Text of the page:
upright. A small school backpack with a very large sleeping bag tied
to the outside was just the beginning of what I was carrying. The
backpack could not hold everything I wanted to take along, since
it was not very large. In
addition to the large sleeping bag, were about five plastic grocery
bags tied to outside of the backpack. As I walked, the bags would
swing from side to side hitting my legs interrupting my balance. To make things
worse, there was still no place for my water. Along with the big
wobbling mess on my back, I carried a one gallon jug of water in
Since then I have done a lot of backpacking and started buying the
proper equipment. The more I learn about what is or is not needed,
and what works and does not work, two concepts ring out loud and
clear. Lighter is better, and simpler is better. A one or two night
trip is tolerable with a heavy load, but the enjoyment can be sucked right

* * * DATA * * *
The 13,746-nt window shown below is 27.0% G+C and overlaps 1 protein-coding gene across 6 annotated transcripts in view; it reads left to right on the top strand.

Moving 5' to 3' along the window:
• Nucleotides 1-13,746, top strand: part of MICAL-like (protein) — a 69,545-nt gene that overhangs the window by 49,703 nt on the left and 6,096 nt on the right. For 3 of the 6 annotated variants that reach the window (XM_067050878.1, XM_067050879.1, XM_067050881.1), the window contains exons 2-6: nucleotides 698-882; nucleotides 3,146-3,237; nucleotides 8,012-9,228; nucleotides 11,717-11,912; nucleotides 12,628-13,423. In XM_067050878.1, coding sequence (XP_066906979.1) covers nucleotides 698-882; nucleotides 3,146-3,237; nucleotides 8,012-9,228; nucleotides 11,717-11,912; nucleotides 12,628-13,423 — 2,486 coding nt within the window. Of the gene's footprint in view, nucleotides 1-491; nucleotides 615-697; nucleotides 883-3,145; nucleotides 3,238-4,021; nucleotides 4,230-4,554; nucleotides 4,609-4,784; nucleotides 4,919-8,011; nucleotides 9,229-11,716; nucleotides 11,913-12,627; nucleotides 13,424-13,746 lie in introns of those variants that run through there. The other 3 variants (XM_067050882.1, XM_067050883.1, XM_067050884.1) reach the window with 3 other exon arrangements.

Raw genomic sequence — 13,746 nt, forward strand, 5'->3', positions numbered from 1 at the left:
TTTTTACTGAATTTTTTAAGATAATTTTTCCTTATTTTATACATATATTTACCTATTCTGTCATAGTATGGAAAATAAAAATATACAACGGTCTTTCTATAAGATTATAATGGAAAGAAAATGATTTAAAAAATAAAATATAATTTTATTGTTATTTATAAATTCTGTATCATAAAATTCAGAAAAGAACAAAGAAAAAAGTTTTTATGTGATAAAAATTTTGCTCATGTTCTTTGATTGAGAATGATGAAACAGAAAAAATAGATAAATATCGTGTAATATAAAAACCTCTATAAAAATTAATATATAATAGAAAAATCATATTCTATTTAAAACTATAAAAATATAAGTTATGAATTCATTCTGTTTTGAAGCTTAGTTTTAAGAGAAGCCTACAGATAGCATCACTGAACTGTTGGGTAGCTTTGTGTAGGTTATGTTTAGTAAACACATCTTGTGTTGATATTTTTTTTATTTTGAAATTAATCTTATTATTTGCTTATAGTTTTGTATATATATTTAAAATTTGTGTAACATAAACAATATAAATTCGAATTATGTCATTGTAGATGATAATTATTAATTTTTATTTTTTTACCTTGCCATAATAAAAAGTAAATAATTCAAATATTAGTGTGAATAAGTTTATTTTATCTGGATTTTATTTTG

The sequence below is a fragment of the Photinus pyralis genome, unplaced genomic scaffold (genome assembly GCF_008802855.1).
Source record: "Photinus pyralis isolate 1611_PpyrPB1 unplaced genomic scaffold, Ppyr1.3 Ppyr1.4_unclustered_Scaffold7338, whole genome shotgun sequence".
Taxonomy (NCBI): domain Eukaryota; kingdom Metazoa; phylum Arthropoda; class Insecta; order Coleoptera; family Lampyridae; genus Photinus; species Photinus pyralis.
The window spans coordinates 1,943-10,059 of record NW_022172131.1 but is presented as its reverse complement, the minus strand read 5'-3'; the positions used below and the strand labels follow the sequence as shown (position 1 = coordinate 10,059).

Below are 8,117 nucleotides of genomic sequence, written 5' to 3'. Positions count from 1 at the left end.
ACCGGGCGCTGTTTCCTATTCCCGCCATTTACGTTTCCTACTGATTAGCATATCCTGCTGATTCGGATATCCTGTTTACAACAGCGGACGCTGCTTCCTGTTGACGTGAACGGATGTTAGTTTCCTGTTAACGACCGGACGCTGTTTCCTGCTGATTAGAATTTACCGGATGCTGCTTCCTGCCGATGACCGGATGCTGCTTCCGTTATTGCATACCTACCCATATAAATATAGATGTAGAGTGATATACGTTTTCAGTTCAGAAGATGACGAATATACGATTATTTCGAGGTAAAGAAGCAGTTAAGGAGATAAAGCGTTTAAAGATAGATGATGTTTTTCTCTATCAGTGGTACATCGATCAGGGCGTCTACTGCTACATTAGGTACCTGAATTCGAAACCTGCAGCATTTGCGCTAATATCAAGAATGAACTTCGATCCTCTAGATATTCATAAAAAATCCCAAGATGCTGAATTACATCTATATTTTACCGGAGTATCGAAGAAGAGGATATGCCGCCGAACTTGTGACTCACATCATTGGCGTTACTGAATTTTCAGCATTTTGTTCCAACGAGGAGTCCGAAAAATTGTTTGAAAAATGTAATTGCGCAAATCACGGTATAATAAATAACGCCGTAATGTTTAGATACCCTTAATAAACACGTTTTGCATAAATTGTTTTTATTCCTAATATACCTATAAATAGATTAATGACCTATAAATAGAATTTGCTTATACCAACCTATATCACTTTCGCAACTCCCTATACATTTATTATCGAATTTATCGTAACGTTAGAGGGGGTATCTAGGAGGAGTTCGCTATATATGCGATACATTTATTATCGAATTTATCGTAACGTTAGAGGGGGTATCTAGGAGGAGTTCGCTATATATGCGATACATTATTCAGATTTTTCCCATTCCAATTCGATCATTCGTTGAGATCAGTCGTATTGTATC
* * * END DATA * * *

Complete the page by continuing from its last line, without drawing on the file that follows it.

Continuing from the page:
out of longer trips if the load is too heavy. Rather the trip
is a short over night stay or a week long journey, the trip will be
enjoyed more with a lighter load. The other thing that
rings true is the simpler is better idea. If something is
too complicated to use (say a stove for example) using it looses
the enjoyment after the first few uses. Simple items are
also less likely to become inoperable.
GPS coordinates may not be exact. This is
information I gathered myself during the trips. The coordinates
are generally accurate to within 50 feet or so, usually less
than 30 feet. I try to get as accurate a reading as
possible on my
GPS before logging the waypoint. There are times when it is not possible to get
fix or a fix at all, due to degraded GPS satellite reception.
In these cases I use the time stamp from pictures and make
note of how fast or slow we were traveling between known GPS
acquired points. From there I can create waypoints on
mapping software that are still pretty accurate. I try to
be as accurate as possible but some errors are bound to happen
because, well things happen.
Trip reports listed, are as accurate as possible but
things may be different at a later time. Things
may have changed since I was there last. The reports may
also contain a mistake here and there. With that in mind
remember to always be prepared for the unexpected.
If you would like to see some of the backpack
trips I have been on, check out my Backpacking
Trip Reports Page.
You will find maps, GPS coordinates, notes and pictures for